Discover a world of art and creativity, science and technology, culture, health, and history. Welcome to the McKenna Children’s Museum, a collection of educational exhibits designed to stimulate learning and encourage imagination. McKenna developed this unique and magical hands-on environment to provide the tools that help nurture your child’s overall well-being. Children explore in a safe and secure space while parents share the magic of learning. Exhibits include areas of science and technology, healthy eating habits, art and culture, gardening, and so much more. We can even host and create the perfect theme for your child’s birthday party. There’s no better place than the McKenna Children’s Museum to let imaginations run wild.
Schlitterbahn New Braunfels is on every summer bucket list for things to do near San Antonio or across the great state of Texas. The World’s Best Waterpark provides a staggering variety of river rides, pools, waterslides, and adventures from mild to wild. With four distinct sections, any single area of Schlitterbahn is as large as most regional waterparks. Every section contains a swim-up bar, not-so lazy river, a children’s area, and unique signature attractions.
Schlitterbahn New Braunfels Waterpark Resort has become a summer vacation destination for many families. With seven distinct accommodation styles and room types ranging from a basic hotel room to a multi-room vacation home, Schlitterbahn’s resort is ready to host your family. Stay during the water park season and enjoy waterpark admission included in your reservation. The Resort is open for year-round fun in the beautiful Texas Hill Country.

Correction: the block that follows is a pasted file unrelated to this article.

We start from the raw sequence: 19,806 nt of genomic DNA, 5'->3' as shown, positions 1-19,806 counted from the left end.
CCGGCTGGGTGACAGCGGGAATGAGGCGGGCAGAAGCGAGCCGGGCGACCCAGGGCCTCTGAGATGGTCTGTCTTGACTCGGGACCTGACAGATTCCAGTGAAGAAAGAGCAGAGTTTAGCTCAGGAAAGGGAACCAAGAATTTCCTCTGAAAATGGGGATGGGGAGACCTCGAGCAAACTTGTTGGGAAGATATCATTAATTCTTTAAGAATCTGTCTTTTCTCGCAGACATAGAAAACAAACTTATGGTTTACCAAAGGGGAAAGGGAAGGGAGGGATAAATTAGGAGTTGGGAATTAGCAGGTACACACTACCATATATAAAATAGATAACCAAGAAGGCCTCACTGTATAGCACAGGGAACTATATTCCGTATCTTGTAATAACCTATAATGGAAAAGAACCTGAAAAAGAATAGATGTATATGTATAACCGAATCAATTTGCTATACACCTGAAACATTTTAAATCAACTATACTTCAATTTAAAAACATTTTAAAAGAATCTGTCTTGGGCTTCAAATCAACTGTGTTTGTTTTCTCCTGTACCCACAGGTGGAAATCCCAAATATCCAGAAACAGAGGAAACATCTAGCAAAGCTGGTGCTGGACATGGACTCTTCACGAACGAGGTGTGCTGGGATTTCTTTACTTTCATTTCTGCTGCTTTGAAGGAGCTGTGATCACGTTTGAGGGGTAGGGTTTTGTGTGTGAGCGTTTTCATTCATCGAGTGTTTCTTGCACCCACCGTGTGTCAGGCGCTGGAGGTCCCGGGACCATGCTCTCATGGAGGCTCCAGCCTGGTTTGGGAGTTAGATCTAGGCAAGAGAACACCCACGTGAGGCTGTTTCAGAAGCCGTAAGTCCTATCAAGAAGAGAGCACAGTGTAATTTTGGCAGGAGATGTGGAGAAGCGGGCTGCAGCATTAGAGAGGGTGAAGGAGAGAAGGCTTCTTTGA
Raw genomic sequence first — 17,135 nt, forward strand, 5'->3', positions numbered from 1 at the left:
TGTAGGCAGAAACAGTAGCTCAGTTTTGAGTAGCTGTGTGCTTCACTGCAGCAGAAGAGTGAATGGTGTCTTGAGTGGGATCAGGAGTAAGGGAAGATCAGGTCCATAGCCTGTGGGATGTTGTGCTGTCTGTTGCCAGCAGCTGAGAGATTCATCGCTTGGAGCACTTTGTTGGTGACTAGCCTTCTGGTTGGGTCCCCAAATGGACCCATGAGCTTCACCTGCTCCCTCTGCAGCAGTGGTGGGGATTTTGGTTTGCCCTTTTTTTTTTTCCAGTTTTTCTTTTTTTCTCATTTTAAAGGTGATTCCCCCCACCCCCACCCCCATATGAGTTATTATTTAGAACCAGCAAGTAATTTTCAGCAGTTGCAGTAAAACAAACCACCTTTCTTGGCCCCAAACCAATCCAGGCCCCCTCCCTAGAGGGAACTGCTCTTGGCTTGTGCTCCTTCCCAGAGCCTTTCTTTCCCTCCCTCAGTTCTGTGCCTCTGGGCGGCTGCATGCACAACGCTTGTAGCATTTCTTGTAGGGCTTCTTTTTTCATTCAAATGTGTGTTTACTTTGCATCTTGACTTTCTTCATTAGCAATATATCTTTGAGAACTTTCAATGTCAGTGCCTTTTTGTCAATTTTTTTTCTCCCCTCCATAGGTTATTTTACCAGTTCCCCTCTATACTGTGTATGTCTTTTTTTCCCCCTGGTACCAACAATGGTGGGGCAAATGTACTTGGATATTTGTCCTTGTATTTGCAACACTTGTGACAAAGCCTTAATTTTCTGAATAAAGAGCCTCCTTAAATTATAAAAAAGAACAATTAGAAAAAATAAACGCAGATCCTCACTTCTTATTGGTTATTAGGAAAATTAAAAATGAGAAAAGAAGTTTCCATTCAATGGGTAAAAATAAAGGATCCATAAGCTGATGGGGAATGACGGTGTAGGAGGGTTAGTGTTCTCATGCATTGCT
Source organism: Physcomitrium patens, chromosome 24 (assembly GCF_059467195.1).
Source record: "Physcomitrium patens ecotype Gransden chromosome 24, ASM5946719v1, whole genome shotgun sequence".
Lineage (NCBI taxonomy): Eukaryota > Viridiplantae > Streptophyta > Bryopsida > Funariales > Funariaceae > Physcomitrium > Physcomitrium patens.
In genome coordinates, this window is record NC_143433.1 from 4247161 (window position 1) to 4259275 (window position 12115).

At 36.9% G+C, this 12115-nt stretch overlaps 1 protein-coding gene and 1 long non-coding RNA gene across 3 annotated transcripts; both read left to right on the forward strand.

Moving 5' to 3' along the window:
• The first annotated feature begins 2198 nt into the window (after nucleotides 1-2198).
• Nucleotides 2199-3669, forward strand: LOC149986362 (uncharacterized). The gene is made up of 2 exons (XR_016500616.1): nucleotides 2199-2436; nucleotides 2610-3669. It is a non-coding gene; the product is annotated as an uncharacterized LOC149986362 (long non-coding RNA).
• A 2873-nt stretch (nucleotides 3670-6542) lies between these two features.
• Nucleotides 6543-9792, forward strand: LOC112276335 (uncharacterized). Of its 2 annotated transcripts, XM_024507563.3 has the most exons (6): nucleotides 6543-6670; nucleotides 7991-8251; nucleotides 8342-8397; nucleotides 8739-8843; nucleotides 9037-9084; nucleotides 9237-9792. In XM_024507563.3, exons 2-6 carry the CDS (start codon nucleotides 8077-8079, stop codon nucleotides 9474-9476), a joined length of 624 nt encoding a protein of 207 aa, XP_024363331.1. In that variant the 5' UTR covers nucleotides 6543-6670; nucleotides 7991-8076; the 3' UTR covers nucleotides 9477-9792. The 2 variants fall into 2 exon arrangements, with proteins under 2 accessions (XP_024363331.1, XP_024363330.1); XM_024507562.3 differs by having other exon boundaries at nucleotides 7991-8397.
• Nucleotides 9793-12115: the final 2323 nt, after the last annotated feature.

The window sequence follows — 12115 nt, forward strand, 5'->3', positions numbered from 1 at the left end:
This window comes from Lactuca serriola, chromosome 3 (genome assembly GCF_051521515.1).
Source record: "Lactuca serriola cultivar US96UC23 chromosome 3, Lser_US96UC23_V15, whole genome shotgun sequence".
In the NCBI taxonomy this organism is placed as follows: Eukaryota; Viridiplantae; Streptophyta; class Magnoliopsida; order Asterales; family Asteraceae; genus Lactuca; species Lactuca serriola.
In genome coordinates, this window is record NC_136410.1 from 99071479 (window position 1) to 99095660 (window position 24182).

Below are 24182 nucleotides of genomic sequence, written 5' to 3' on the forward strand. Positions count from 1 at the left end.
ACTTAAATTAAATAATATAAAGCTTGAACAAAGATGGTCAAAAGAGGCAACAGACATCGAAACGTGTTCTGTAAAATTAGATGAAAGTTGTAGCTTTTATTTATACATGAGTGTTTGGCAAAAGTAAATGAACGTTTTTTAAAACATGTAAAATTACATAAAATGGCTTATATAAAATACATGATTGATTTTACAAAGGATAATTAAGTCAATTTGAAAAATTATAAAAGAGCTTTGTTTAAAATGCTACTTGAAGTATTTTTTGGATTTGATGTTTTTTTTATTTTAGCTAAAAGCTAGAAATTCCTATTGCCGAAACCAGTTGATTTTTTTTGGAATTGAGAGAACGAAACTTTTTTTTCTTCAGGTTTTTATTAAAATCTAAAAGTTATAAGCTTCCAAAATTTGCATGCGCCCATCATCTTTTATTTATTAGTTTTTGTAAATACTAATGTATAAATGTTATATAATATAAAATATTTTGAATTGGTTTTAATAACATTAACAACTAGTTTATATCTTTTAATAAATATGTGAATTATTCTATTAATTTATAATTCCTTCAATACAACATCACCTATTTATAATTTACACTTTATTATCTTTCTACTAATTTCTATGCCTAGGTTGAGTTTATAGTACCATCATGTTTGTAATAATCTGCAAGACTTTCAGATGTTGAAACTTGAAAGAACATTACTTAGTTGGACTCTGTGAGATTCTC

The Comal River is a beautiful spring-fed river that has drawn visitors and vacationers to New Braunfels, Texas, for generations. People come from as close as San Antonio and as far as Germany to float the Comal! The headwaters of the Comal River spring up from the Edwards Aquifer in New Braunfels’ beautiful Landa Park.
The Comal River provides a tubing experience unlike any other! Tubing on the Comal River starts near the Wurstfest grounds before passing through Downtown New Braunfels. Tubers then float past Schlitterbahn Waterpark and eventually join the Guadalupe River. Several New Braunfels river outfitters offer tube, canoe, and kayak rentals for visitors seeking to enjoy recreation on the cool, refreshing waters of the Comal River.
Compared to the Guadalupe River, the Comal River is known for its shorter float, calmer waters, and of course the famous tube chute! This giant concrete waterslide lies just downriver from Prince Solms Park and is one of the biggest attractions in New Braunfels from March to September.
The Comal River in New Braunfels is the shortest river in Texas and one of the shortest boatable waterways in the United States. At just 2.5 miles, the river is entirely within the city limits of New Braunfels. The water temperature is a steady 70-72 degrees year-round. The Comal river water is refreshing in the Texas summer heat and warm enough for a morning swim in winter.
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Once you’ve decided on the type of Kratom right for you, it’s time to decide on how to get it to your front door. We’ve got a few options for shipping.